In t his work, rat her t han assuming a flat annular geomet ry, a t oroidal st ruct ure in a microwave field is considered. In cont rast t o flat st ruct ures, it is possible t o excit e modes which circulat e around t he minor radius of T2 (called here in what f ollows solenoidal modes) in addit ion t o t he azimut hal modes around t he major radius (ref erred t o here as dipole modes). The goal of t his work is t o underst and t he t imedependent charact erist ics of a spinless elect ron on T2 upon being subject ed t o various f orms of elect romagnet ic signals, and t o t hen employ t raject ory met hods as an aid t o visualize t he behavior of surf ace current s. The approach adopt ed here will be t o writ e (1) wit h H 0 as Hamilt onian f or a spinless elect ron const rained t o mot ion on T2 inclusive of surf ace curvat ure ef f ect s and V(t) being t he t ime-dependent elect romagnet ic int eract ion. The S chrödinger equat ion f or a spinless charged part icle in t he presence of a vect or pot ent ial A(t) is (2)

wit h J(r) as elect ron current calculat ed f rom t he wave f unct ion in E q. 4. It is suf ficient t o f ocus on t he cases of linearly polarized wave(s) shown in Fig. 2. The t hree component s in direct ion of e z e φ , and e ρ are shown in Fig. 1 and 2 wit h t he dipole t erm (prop. t o e z) being st rongly suppressed while one of t he solenoidal t erms is st rongly enhanced.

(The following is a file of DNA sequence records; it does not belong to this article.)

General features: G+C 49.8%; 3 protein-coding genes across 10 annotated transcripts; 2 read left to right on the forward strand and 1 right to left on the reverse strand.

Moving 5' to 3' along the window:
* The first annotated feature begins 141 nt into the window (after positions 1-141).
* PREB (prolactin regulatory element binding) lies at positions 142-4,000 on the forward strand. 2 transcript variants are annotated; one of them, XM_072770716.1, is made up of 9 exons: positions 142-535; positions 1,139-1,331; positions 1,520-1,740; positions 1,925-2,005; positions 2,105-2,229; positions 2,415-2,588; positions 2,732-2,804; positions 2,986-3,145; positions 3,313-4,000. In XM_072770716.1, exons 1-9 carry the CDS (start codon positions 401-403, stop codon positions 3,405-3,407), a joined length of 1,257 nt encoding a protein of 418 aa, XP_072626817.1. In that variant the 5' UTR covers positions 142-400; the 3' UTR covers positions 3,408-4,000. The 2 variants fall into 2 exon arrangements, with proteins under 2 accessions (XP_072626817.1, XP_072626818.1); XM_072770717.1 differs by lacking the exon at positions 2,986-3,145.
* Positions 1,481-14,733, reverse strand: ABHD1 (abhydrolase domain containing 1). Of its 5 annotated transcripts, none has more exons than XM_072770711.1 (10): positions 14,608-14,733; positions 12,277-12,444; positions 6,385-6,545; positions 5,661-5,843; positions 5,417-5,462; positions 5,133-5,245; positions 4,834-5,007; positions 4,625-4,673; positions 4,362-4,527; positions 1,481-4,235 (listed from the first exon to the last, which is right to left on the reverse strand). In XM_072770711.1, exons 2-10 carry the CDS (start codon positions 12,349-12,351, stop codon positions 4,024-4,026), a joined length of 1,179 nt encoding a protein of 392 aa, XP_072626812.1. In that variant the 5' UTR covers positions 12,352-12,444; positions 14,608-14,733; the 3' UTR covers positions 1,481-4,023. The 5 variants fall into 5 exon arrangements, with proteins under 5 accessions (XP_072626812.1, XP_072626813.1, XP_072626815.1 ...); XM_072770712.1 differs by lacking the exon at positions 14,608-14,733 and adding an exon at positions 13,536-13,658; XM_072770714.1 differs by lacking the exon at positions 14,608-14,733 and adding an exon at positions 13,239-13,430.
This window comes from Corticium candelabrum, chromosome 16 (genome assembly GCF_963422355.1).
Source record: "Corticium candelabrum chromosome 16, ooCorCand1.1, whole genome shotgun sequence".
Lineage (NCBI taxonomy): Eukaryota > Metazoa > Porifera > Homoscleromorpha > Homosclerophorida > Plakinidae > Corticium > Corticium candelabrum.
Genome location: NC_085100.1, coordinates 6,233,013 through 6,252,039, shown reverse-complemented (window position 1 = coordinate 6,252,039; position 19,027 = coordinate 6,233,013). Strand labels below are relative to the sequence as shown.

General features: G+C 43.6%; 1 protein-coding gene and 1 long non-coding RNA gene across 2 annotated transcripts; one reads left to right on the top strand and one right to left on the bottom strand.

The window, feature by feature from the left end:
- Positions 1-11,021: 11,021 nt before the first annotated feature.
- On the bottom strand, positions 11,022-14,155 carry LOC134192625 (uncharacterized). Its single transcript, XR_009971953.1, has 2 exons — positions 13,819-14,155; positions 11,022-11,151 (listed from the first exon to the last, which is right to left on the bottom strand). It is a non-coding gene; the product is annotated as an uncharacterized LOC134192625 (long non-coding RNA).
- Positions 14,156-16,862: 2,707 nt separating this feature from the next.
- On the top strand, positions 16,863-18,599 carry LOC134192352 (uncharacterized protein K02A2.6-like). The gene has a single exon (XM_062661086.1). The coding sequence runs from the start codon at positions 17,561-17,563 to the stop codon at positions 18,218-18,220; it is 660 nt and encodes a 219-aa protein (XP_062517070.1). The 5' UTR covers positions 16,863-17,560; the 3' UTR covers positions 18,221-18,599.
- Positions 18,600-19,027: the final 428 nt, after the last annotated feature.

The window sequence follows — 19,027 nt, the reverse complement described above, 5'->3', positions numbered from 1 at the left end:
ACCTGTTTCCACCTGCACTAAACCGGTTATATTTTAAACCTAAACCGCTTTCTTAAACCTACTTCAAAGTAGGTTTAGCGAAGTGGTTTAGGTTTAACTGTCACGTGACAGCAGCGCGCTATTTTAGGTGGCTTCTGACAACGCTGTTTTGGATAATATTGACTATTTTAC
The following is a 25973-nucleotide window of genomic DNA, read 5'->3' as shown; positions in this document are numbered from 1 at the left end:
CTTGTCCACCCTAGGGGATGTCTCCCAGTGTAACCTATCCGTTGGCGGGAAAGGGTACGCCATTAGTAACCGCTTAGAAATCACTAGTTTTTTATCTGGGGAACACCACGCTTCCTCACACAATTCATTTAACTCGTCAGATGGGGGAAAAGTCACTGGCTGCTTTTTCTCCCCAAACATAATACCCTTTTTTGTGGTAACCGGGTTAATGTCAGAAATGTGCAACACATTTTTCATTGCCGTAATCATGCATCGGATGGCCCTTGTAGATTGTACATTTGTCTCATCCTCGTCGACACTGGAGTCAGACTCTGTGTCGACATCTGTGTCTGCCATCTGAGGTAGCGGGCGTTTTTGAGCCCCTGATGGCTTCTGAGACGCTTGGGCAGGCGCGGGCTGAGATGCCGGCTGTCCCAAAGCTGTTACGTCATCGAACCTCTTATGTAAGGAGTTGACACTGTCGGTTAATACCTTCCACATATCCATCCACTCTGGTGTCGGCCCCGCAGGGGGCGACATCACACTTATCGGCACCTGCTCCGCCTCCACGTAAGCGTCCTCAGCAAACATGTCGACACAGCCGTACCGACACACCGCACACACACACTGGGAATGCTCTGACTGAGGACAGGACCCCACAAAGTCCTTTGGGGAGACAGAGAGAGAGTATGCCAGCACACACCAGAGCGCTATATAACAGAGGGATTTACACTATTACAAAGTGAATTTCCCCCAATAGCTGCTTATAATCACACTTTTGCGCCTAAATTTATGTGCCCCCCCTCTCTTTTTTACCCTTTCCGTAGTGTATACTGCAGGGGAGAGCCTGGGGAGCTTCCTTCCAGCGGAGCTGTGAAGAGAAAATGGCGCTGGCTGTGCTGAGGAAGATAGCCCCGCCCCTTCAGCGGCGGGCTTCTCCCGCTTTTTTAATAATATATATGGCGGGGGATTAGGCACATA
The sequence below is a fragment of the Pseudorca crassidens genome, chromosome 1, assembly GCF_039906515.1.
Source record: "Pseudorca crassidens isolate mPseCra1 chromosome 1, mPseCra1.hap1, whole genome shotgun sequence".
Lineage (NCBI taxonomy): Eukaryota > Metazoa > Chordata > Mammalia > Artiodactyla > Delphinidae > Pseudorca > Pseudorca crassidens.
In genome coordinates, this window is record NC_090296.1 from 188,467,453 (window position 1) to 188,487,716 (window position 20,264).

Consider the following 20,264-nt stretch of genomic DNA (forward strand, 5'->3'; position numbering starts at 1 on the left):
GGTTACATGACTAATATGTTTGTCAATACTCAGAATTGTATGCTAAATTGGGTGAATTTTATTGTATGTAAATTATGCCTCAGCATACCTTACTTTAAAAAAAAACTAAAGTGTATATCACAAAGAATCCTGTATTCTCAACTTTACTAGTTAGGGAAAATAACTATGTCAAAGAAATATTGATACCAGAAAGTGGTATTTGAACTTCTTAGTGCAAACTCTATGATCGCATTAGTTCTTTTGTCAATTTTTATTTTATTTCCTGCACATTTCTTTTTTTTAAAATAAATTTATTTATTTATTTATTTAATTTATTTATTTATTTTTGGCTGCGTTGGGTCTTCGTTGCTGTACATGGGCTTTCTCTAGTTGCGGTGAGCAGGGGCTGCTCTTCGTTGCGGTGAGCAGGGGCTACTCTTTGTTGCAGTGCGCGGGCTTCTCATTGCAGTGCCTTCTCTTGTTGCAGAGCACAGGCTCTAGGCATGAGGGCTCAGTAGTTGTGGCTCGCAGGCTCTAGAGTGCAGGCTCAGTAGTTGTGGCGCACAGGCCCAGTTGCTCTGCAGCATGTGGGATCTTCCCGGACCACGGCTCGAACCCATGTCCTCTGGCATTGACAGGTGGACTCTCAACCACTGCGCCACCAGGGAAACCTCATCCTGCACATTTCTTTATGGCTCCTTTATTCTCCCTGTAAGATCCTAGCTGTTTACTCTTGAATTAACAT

(5) wit h unit vect or e n everywhere normal t o T2 and q being t he normal coordinat e measuring t he dist ance f rom T2. The vect or pot ent ial A( t) in E q. 3 corresponds t o a circularly polarized wave. The linearly polarized case can be obt ained t rivially. The geomet ric pot ent ! e ial Vc is f ound by reducing E q. 2 f urt her by t he well known procedure of assuming a suit able confining pot ent ial Vn (q) in t he normal direct ion and demanding conservat ion of t he norm in t he limit q → 0. There is a second geomet ric pot ent ial t hat arises f rom t he normal part of t he vect or pot ent ial in t his limit . E q. 3 may be solved by rout ine met hods. Here a basis set expansion in GramS chmidt (GS ) f unct ions ort hogonal over t he int egrat ion measure F=1+αcosθ used in previous work was chosen. B ecause it is t he low-lying st at es t hat are of int erest here, a 30-st at e expansion f or each θ- parit y proves suf ficient . z